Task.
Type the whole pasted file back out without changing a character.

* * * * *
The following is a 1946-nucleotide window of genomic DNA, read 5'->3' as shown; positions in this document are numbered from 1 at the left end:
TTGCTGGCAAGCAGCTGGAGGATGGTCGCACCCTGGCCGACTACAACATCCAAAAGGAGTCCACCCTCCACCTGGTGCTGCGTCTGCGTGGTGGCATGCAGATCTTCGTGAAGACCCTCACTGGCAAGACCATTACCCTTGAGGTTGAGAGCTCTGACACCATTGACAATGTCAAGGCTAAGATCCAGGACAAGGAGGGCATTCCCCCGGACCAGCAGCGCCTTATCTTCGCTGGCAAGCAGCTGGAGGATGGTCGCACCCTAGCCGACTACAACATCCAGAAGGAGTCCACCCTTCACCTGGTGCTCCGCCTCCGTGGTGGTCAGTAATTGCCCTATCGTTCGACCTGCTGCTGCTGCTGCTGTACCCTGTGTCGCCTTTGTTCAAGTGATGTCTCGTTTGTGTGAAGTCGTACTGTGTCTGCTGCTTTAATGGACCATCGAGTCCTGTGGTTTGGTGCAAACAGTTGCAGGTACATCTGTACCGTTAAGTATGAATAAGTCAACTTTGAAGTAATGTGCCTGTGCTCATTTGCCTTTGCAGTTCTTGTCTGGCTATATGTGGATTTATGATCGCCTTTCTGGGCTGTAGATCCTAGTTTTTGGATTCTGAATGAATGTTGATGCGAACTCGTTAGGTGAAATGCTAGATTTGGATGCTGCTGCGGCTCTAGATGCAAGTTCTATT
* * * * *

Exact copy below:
The following is a 1946-nucleotide window of genomic DNA, read 5'->3' as shown; positions in this document are numbered from 1 at the left end:
TTGCTGGCAAGCAGCTGGAGGATGGTCGCACCCTGGCCGACTACAACATCCAAAAGGAGTCCACCCTCCACCTGGTGCTGCGTCTGCGTGGTGGCATGCAGATCTTCGTGAAGACCCTCACTGGCAAGACCATTACCCTTGAGGTTGAGAGCTCTGACACCATTGACAATGTCAAGGCTAAGATCCAGGACAAGGAGGGCATTCCCCCGGACCAGCAGCGCCTTATCTTCGCTGGCAAGCAGCTGGAGGATGGTCGCACCCTAGCCGACTACAACATCCAGAAGGAGTCCACCCTTCACCTGGTGCTCCGCCTCCGTGGTGGTCAGTAATTGCCCTATCGTTCGACCTGCTGCTGCTGCTGCTGTACCCTGTGTCGCCTTTGTTCAAGTGATGTCTCGTTTGTGTGAAGTCGTACTGTGTCTGCTGCTTTAATGGACCATCGAGTCCTGTGGTTTGGTGCAAACAGTTGCAGGTACATCTGTACCGTTAAGTATGAATAAGTCAACTTTGAAGTAATGTGCCTGTGCTCATTTGCCTTTGCAGTTCTTGTCTGGCTATATGTGGATTTATGATCGCCTTTCTGGGCTGTAGATCCTAGTTTTTGGATTCTGAATGAATGTTGATGCGAACTCGTTAGGTGAAATGCTAGATTTGGATGCTGCTGCGGCTCTAGATGCAAGTTCTATT